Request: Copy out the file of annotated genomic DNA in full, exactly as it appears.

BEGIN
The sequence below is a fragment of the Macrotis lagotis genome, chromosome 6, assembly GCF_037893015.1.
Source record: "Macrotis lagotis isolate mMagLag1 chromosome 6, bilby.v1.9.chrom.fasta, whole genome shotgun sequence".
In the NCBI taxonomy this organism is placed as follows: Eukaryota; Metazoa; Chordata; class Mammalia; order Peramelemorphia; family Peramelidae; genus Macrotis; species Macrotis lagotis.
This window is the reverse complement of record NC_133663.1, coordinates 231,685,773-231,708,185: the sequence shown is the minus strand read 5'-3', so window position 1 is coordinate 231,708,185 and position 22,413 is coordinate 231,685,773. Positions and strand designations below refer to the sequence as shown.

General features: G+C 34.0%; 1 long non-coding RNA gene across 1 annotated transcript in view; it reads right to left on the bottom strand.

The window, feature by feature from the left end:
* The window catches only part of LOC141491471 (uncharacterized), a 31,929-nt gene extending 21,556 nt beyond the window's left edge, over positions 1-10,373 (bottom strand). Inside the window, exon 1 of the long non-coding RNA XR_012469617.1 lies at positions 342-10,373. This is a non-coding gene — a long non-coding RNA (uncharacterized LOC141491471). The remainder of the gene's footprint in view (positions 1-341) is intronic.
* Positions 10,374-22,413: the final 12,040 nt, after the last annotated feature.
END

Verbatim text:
The sequence below is a fragment of the Macrotis lagotis genome, chromosome 6, assembly GCF_037893015.1.
Source record: "Macrotis lagotis isolate mMagLag1 chromosome 6, bilby.v1.9.chrom.fasta, whole genome shotgun sequence".
In the NCBI taxonomy this organism is placed as follows: Eukaryota; Metazoa; Chordata; class Mammalia; order Peramelemorphia; family Peramelidae; genus Macrotis; species Macrotis lagotis.
This window is the reverse complement of record NC_133663.1, coordinates 231,685,773-231,708,185: the sequence shown is the minus strand read 5'-3', so window position 1 is coordinate 231,708,185 and position 22,413 is coordinate 231,685,773. Positions and strand designations below refer to the sequence as shown.

General features: G+C 34.0%; 1 long non-coding RNA gene across 1 annotated transcript in view; it reads right to left on the bottom strand.

The window, feature by feature from the left end:
* The window catches only part of LOC141491471 (uncharacterized), a 31,929-nt gene extending 21,556 nt beyond the window's left edge, over positions 1-10,373 (bottom strand). Inside the window, exon 1 of the long non-coding RNA XR_012469617.1 lies at positions 342-10,373. This is a non-coding gene — a long non-coding RNA (uncharacterized LOC141491471). The remainder of the gene's footprint in view (positions 1-341) is intronic.
* Positions 10,374-22,413: the final 12,040 nt, after the last annotated feature.